As someone who grew up in this city, I’m familiar with what you think you know about it: it’s dull, it’s cold, everybody talks about money, there is no subculture, no real nightlife, and why aren’t you in Berlin already?
Let me stop you there. First, we are a good-humoured, friendly bunch, who are interested in getting things done without being pretentious about it. That’s why there are always new places popping up. The Museum of Romanticism is being built right next to the poet Goethe’s birthplace and is due to open in early 2020. The Altstadt, the old town destroyed in the second world war, is being reconstructed – not as a Disney fantasy but as a modern version of its former self.
Neighbourhoods are changing fast. Most famously, the once druggy and seedy Bahnhofsviertel area around the train station has cemented its reputation as one of the city’s most interesting places, with new restaurants, galleries and clubs. In the industrial east end, the Marriott hotel chain has opened a third Moxy hotel near the new European Central Bank.
But the city really comes into its own in summer, when everyone chills on the banks of the river Main, drinking Ebbelwoi (apple wine), cycling, skating, strolling and looking up at the one notable city skyline in Germany. A few more skyscrapers will be added in the near future, thanks to Brexit. But this city has always been open and friendly to outsiders. So, welcome to Frankfurt.
Frankfurt has a lot of museums and exhibition spaces for a city of just 730,000 people. There’s the Städel (art spanning seven centuries), the MMK (modern art), the Liebighaus (sculpture), the Schirn (modern and contemporary exhibitions), the Fotografie-Forum, the MFK communication museum, the MAK for design, and so on. But for a primer on Frankfurt history, head to the Historisches Museum, which recently reopened in an elegant new building in Römerberg square, next to the historic townhouses in the heart of the city. The museum gives an overview of Frankfurt’s history and its people through household items, toys, textiles, furniture and paintings, and has a giant interactive snowdome.
• Entry €8, under-18s free, historisches-museum-frankfurt.de
When local monarch Adolphe, Duke of Nassau, lost his throne in the Austro-Prussian War of 1866, Frankfurt bought up his beloved collection of tropical plants. The Palmengarten opened in 1871 spanning 22 hectares (54 acres) with formal gardens and a palm house, displaying plants from climate zones such as the monsoon forest, sub-arctic and desert. On summer evenings, the garden serves as a concert venue with a focus on jazz and world music. The Palmengarten also hosts a two-star Michelin restaurant, the Lafleur (three-course lunch from €52), in the Bauhaus-style clubhouse.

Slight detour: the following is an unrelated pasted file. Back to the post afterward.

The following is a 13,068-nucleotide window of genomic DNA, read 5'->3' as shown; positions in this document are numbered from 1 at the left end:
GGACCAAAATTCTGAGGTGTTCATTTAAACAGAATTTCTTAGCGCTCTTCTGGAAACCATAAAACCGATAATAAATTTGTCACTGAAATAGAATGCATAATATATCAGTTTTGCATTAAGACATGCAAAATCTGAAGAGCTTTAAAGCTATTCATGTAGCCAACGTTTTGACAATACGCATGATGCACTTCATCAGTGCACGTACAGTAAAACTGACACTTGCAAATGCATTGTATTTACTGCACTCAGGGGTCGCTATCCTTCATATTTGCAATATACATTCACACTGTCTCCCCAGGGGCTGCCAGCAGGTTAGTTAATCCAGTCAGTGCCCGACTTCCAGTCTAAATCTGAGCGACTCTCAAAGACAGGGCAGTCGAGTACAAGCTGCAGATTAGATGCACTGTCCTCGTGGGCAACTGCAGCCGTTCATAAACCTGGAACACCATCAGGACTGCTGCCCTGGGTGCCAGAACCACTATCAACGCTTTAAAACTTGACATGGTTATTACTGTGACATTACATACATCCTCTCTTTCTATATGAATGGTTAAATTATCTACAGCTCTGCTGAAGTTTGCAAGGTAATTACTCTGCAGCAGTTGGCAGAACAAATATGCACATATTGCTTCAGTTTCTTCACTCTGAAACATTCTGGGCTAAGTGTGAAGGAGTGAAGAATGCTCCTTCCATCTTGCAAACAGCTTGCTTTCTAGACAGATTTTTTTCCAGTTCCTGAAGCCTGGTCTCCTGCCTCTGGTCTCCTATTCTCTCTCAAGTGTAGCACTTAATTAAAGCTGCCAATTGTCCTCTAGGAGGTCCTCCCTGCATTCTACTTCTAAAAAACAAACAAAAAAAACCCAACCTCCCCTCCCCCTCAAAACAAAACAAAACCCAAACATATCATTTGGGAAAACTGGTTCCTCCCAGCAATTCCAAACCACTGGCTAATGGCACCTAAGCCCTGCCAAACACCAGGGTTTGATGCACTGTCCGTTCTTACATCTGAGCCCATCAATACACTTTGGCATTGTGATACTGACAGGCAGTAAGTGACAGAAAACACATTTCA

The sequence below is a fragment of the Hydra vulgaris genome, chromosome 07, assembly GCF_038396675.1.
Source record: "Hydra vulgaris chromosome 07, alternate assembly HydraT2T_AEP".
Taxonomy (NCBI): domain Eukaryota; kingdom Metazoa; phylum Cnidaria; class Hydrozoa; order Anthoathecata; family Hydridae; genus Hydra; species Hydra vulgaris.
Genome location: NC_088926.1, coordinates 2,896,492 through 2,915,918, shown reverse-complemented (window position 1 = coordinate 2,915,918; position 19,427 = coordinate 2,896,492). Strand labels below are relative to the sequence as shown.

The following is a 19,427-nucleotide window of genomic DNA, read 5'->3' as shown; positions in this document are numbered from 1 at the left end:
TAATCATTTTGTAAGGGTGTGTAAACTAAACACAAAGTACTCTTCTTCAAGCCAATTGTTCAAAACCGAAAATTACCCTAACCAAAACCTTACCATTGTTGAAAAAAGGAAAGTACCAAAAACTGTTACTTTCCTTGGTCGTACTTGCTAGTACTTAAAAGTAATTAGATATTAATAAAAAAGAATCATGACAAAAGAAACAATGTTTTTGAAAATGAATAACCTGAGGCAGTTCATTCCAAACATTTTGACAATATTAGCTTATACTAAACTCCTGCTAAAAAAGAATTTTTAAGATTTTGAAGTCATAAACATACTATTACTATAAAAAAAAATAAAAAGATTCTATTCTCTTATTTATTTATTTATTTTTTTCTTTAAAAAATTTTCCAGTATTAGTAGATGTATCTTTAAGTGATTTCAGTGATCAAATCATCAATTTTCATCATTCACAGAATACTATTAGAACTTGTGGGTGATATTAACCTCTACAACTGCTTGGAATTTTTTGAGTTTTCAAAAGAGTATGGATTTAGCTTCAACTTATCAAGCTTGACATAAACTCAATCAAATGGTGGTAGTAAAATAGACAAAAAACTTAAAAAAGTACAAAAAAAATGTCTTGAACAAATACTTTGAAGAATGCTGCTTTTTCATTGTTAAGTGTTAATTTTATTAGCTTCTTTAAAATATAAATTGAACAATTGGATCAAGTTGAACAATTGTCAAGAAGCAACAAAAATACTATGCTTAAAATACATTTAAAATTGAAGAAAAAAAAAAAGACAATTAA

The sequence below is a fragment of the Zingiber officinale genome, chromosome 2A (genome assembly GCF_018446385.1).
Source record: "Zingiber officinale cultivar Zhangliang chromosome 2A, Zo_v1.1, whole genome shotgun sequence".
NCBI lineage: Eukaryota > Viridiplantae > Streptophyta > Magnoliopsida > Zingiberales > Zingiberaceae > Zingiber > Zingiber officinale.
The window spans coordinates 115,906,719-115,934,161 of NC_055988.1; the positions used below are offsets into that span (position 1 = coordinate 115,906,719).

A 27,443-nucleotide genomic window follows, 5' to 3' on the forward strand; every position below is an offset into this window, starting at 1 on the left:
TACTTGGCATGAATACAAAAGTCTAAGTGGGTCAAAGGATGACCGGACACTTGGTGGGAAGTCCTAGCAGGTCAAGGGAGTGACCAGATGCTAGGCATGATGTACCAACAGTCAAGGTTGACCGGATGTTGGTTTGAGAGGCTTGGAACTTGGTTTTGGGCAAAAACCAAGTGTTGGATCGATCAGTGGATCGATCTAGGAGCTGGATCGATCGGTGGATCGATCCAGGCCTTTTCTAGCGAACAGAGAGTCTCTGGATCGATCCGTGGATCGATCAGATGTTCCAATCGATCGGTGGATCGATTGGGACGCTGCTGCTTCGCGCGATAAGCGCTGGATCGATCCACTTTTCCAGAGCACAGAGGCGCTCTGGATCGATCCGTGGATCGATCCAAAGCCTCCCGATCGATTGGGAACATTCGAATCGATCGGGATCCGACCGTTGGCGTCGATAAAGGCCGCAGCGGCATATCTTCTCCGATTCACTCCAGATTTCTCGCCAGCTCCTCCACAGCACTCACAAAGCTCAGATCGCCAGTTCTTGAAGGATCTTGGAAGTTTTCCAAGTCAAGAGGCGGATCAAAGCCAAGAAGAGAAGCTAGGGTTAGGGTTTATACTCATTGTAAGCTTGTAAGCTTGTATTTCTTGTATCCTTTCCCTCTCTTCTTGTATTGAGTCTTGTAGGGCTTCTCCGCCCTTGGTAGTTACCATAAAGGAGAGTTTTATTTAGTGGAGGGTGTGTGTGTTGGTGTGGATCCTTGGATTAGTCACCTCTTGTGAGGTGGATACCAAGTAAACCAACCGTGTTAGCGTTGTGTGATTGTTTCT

• Entry €7, palmengarten.de
The Ebbelwei Express is charmingly old-fashioned and a lot of fun. It’s a psychedelically painted 1970s tram that circles the city on an hour-long loop every weekend, taking in sights such as the city zoo, the historic Römerberg and Willy-Brandt-Platz in the banking district. Ebbelwoi is the local cider and you take the tour with a bottle in hand, munching on pretzels (both included with ticket) and listening to strange German pub music.
• €8/€3.50, Sat and Sun from 1.30pm, every 30mins between Zoo and Messe, ebbelwei-express.de
In the heart of the city is the Kleinmarkthalle, where Frankfurters come to shop. It’s not the prettiest building but the quality is first rate – everything from local sausages and bread to handmade ravioli and excellent sushi. The best hot wurst in a bun is served by market veteran Ilse Schreiber, following an old family recipe – you’ll know it’s her from the long queue leading to her stall. Up on the balcony, the Rollanderhof wine bar gets busy as a popular after-work drinks spot.
• 5-7 Hasengasse, Mon-Fri 8am-6pm, Sat 8am-4pm, kleinmarkthalle.de
For young designers and quirky gifts, head to Brückenstraße and Wallstraße in Sachsenhausen, where you’ll find fashion boutiques for small and local brands such as women’s knitwear specialists MARIA and high-end boutique Freud, vinyl records at Number Two, specialist apple wine shops, small cafes and restaurants and one of the best ice-cream shops in the city in Bizziice. The street food Markt im Hof, with local cheeses and craft beers, is open every Saturday on Wallstraße.
This restaurant is set in a huge 19th-century machine hall that once housed the steam engines needed to operate the elevators and cranes in the nearby port. The menu is upscale with a good selection of European dishes from a Wiener Schnitzel to pasta dumplings with truffle filling and a variety of steaks. But what makes it special is the industrial-scale ambience.
• Mains from €10.90, 16 Rotfeder Ring, restaurant-druckwasserwerk.de
Frankfurt has among the highest densities of satirical artists and writers in a country with a reputation for not having a sense of humour. It even had its own satirical movement in the 70s and 80s, called the New Frankfurt School. The Henscheid is a pub named after one of its novelists, Eckhard Henscheid. There’s a large collection of satirical cartoons on the walls and it serves high quality dishes with a twist, like the fabulous pig roast with vanilla, chanterelles and French horn mushrooms. It also has the largest selection of schnapps in town. It’s more popular with locals than visitors.
• Mains from €14, 27 Mainkurstraße, henscheid-frankfurt.de
Strolling along the river Main, if you notice a crowd queueing in front of a small red and white boat, you’ve arrived at the Dönerboot. Here, Meral serves Turkish kebabs, a variety of grilled fish and homemade lemonade, called Omilade after his grandmother, who gave him the recipe. From the other side of the boat, he serves kebabs to bargemen, who slow down to grab their lunch over the gunwales.